Golubac (Danube 1042 km)
The Golubac Fortress (Serbian: Голубачки град or Golubački grad, Hungarian: Galambóc vára, Bulgarian: Гълъбец, Romanian: Cetatea Golubăț, Turkish: Güvercinlik Kalesi) was a medieval fortified town on the south side of the Danube River, 4 km downstream from the modern-day town of Golubac, Serbia. The fortress, which was most likely built during the 14th century, is split into three compounds which were built in stages. It has ten towers, most of which started square, and several of which received many-sided reinforcements with the advent of firearms.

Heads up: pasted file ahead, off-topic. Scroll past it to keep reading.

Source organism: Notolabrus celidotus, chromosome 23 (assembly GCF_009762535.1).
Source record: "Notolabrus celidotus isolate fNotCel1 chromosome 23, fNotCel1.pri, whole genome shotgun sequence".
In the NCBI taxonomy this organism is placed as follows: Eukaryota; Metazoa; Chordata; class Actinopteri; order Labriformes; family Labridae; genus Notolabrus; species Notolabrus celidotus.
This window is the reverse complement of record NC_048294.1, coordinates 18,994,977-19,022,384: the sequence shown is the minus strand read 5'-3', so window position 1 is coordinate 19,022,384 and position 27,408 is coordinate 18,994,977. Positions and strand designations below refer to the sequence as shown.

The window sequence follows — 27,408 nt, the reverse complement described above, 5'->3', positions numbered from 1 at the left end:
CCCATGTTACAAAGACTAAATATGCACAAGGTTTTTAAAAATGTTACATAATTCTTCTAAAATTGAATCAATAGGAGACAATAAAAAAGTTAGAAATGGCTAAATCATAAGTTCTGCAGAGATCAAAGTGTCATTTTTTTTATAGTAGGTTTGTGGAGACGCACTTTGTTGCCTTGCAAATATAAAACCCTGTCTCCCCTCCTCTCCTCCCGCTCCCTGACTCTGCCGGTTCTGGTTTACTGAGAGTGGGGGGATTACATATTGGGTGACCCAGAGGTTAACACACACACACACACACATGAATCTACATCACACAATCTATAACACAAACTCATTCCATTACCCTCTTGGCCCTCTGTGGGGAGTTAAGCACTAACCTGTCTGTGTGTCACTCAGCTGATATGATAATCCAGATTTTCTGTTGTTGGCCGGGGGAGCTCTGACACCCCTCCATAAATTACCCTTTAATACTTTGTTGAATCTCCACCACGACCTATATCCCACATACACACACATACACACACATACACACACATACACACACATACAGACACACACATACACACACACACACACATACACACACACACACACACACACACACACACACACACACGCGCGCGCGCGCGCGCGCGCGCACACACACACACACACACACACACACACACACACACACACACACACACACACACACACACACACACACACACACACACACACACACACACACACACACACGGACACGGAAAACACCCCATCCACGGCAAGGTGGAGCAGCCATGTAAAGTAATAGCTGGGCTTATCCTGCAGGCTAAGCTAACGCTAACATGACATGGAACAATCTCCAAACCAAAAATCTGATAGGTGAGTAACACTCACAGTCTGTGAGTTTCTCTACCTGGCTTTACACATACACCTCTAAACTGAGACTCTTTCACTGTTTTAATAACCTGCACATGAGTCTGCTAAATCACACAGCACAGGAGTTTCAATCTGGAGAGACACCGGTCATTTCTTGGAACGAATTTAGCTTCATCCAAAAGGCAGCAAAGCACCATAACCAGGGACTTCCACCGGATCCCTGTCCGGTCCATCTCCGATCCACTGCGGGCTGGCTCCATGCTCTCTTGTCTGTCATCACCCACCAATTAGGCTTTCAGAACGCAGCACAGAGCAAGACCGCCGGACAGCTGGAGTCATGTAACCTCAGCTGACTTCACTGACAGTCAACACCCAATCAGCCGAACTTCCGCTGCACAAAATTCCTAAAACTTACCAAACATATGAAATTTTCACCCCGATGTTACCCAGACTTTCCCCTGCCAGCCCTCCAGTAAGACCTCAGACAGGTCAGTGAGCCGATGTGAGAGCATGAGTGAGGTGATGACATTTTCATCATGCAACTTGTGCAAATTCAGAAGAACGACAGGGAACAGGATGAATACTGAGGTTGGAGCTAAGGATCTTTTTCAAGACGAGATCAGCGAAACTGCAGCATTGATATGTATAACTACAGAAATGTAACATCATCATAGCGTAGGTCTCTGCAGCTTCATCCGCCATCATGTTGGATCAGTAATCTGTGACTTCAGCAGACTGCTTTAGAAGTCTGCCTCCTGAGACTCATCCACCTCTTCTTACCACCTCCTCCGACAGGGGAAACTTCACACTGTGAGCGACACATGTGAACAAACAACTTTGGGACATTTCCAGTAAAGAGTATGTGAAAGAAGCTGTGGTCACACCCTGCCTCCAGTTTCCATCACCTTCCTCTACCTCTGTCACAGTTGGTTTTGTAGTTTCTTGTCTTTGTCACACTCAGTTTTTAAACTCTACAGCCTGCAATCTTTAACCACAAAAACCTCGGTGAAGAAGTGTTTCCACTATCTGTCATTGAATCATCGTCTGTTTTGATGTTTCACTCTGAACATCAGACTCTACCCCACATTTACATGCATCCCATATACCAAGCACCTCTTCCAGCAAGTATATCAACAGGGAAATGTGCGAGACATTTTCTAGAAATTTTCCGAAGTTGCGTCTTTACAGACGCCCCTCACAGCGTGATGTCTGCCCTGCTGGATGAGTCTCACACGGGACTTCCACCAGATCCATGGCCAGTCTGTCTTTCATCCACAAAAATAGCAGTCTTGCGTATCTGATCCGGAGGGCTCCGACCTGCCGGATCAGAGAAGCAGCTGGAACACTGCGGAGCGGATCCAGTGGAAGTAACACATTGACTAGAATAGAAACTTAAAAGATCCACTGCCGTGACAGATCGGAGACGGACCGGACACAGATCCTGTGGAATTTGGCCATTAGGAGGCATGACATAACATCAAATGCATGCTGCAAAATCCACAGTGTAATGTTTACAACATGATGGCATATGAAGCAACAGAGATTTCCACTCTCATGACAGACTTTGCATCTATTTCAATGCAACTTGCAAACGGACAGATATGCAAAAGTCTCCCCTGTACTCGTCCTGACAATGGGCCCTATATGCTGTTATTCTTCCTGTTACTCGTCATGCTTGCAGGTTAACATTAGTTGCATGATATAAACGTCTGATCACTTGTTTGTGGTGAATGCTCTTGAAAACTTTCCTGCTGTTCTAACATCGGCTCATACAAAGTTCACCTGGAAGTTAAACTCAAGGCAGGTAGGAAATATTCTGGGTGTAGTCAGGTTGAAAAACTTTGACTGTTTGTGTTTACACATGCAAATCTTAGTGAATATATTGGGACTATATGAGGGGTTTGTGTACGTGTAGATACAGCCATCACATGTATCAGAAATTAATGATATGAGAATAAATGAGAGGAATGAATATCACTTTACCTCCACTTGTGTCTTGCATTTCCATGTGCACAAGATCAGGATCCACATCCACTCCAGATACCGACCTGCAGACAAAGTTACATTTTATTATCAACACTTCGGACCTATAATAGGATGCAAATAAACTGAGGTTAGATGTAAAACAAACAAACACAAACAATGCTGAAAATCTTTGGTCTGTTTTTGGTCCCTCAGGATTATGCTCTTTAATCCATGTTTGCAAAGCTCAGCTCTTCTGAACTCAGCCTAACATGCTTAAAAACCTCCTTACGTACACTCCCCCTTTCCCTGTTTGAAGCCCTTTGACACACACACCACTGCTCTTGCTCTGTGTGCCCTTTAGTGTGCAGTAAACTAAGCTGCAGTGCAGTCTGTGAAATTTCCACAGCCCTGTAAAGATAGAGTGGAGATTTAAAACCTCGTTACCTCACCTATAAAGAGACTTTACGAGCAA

Golubac Fortress has had a tumultuous history. Prior to its construction it was the site of a Roman settlement. During the Middle Ages, it became the object of many battles, especially between the Ottoman Empire and the Kingdom of Hungary. It changed hands repeatedly, passing between Turks, Bulgarians, Hungarians, Serbs, and Austrians, until 1867, when it was turned over to the Serbian Knez, Mihailo Obrenović III. Now, it is a popular tourist attraction in the region and a sightseeing point on Danube boat tours.